Photo: EPA
Remains transfer in 2012
Photo: EPA

Israel transferring 36 bodies to Palestinian families

In deal that was repeatedly denied by government officials, Israel is transferring bodies, remains of terrorists to their families, as gesture unrelated to talks

After repeated denials and attempts to minimize the agreement, Israel on Sunday night began transferring the remains of 36 Palestinian terrorists, who were previously buried in a special cemetery for enemy casualties. The bodies were transferred to the Palestinian Authority, which was to forward them to the relatives.



The agreement on the remains, originally revealed by Ynet, was only obtained after an appeal was submitted to the High Court of Justice by families of the deceased terrorists with the help of Israeli organizations. In the last few weeks the relatives provided DNA samples to complete the identification of the remains.


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The first body, of Majdi Henfer, was handed over Sunday night, through Sha'ar Efraim crossing into the West Bank on the way to his final resting place. Henfer, a resident of a village south of Jenin, was killed in 2002 in firefight with a Border Guard force near Baqa al-Gharbiyye. A Border Guard soldier, Constantine Danilov, was killed in the action.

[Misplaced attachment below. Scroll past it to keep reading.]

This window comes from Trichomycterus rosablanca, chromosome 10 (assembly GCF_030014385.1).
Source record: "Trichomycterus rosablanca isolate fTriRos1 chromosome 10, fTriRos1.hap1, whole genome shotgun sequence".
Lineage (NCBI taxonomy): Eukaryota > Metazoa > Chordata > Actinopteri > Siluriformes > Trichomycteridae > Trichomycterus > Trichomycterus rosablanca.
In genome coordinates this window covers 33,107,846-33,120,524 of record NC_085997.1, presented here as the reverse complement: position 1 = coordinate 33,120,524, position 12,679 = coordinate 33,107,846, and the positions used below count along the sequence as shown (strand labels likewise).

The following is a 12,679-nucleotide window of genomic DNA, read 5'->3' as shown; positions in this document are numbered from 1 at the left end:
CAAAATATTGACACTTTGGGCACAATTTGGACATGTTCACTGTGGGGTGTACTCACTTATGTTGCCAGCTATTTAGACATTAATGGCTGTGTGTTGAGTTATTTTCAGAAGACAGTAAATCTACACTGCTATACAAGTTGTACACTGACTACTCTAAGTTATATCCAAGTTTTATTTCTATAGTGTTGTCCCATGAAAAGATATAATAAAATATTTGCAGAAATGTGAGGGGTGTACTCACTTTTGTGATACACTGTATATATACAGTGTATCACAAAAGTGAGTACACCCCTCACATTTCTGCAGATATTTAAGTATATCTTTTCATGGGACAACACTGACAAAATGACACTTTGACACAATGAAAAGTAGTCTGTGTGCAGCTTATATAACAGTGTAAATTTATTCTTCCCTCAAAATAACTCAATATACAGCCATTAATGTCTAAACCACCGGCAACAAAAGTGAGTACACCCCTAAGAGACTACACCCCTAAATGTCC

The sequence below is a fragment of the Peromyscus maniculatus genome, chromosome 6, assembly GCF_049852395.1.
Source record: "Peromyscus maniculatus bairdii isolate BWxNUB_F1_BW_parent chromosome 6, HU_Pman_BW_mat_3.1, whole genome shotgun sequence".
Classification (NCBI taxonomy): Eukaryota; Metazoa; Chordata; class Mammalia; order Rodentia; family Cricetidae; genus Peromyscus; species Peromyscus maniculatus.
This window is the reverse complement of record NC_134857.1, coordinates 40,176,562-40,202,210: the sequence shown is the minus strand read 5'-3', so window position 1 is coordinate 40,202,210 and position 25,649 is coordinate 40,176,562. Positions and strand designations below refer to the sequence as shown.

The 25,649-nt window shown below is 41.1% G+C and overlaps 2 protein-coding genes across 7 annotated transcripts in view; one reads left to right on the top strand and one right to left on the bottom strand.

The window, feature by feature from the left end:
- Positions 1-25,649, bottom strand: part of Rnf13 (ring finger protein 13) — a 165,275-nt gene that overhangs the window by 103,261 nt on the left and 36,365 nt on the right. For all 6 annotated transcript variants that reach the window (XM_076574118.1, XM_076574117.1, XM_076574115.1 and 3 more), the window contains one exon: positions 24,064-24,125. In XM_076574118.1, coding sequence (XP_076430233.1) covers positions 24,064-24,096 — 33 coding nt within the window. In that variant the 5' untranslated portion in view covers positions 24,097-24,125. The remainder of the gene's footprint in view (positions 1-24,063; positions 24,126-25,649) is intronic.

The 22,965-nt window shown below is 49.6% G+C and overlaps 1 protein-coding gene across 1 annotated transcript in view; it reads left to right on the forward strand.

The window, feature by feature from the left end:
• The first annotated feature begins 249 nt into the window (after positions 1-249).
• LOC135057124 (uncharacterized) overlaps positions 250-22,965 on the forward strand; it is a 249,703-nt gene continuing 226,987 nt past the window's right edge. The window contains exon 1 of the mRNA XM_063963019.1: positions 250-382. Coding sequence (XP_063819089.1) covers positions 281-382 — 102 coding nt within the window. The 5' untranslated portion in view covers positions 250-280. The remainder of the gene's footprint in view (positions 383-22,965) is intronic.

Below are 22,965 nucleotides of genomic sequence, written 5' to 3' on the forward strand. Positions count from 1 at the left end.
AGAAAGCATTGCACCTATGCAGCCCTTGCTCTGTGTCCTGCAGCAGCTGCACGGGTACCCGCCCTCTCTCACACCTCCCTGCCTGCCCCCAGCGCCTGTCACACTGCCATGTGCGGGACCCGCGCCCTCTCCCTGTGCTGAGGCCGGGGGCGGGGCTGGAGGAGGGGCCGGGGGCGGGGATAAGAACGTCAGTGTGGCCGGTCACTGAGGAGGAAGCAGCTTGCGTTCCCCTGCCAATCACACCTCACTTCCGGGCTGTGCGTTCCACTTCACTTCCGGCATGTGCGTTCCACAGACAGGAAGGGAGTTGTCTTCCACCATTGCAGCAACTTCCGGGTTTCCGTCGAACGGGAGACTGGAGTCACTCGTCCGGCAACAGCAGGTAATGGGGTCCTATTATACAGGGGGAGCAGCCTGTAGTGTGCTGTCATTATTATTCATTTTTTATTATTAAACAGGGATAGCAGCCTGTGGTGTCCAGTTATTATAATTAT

Palestinian sources told Ynet that on Tuesday two more Palestinian remains will be handed over, Fathi Amira from Nablus (killed with Henfer) and Atta Samachna from Tubas, killed in 2004.


The issue of remains is a burden on Israel, and Jerusalem is interested in solving the matter by transferring them to the Palestinians. In the last year Israel transferred 91 bodies of terrorists to the Palestinians, as a gesture of good will. Twelve bodies were moved to the Gaza Strip and 79 placed in the West Bank.


Among the bodies returned was the terrorist who blew up the Café Hillel in 1993 and the terrorists killed in the takeover of the Savoy Hotel in 1975.


The agreement was criticized by bereaved families in Israel. "Did my daughter die in vain? Just another number in the statistics?" said Ron Kerman from Haifa on the intention to return the body of the suicide bomber who blew up on a bus in the city, killing Kerman's daughter and 16 others in March 2003.


"If these talks led to an agreement, we could release and return (the bodies) as part of an agreement, but this is nothing. Just talks."


פרסום ראשון: 01.19.14, 21:27
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